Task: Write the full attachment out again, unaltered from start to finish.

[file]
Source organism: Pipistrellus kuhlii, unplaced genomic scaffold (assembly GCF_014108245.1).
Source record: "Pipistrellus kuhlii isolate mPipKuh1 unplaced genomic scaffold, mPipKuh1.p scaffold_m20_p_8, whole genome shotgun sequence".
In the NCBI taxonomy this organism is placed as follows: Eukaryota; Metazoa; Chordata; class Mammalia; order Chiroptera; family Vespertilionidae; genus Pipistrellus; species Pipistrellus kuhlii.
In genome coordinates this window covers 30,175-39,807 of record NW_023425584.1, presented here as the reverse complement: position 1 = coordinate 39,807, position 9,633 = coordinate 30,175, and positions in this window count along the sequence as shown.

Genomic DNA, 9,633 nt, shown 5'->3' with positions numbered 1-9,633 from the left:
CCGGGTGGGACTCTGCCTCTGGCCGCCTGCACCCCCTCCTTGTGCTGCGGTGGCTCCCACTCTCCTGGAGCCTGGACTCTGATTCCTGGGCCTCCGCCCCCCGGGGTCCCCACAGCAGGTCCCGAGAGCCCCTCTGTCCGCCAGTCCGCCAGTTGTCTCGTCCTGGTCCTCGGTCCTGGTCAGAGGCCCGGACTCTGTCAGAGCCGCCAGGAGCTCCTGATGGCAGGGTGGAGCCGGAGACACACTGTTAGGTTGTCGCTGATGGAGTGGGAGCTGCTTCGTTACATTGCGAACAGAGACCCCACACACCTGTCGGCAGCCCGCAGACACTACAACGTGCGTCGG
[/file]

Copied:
Source organism: Pipistrellus kuhlii, unplaced genomic scaffold (assembly GCF_014108245.1).
Source record: "Pipistrellus kuhlii isolate mPipKuh1 unplaced genomic scaffold, mPipKuh1.p scaffold_m20_p_8, whole genome shotgun sequence".
In the NCBI taxonomy this organism is placed as follows: Eukaryota; Metazoa; Chordata; class Mammalia; order Chiroptera; family Vespertilionidae; genus Pipistrellus; species Pipistrellus kuhlii.
In genome coordinates this window covers 30,175-39,807 of record NW_023425584.1, presented here as the reverse complement: position 1 = coordinate 39,807, position 9,633 = coordinate 30,175, and positions in this window count along the sequence as shown.

Genomic DNA, 9,633 nt, shown 5'->3' with positions numbered 1-9,633 from the left:
CCGGGTGGGACTCTGCCTCTGGCCGCCTGCACCCCCTCCTTGTGCTGCGGTGGCTCCCACTCTCCTGGAGCCTGGACTCTGATTCCTGGGCCTCCGCCCCCCGGGGTCCCCACAGCAGGTCCCGAGAGCCCCTCTGTCCGCCAGTCCGCCAGTTGTCTCGTCCTGGTCCTCGGTCCTGGTCAGAGGCCCGGACTCTGTCAGAGCCGCCAGGAGCTCCTGATGGCAGGGTGGAGCCGGAGACACACTGTTAGGTTGTCGCTGATGGAGTGGGAGCTGCTTCGTTACATTGCGAACAGAGACCCCACACACCTGTCGGCAGCCCGCAGACACTACAACGTGCGTCGG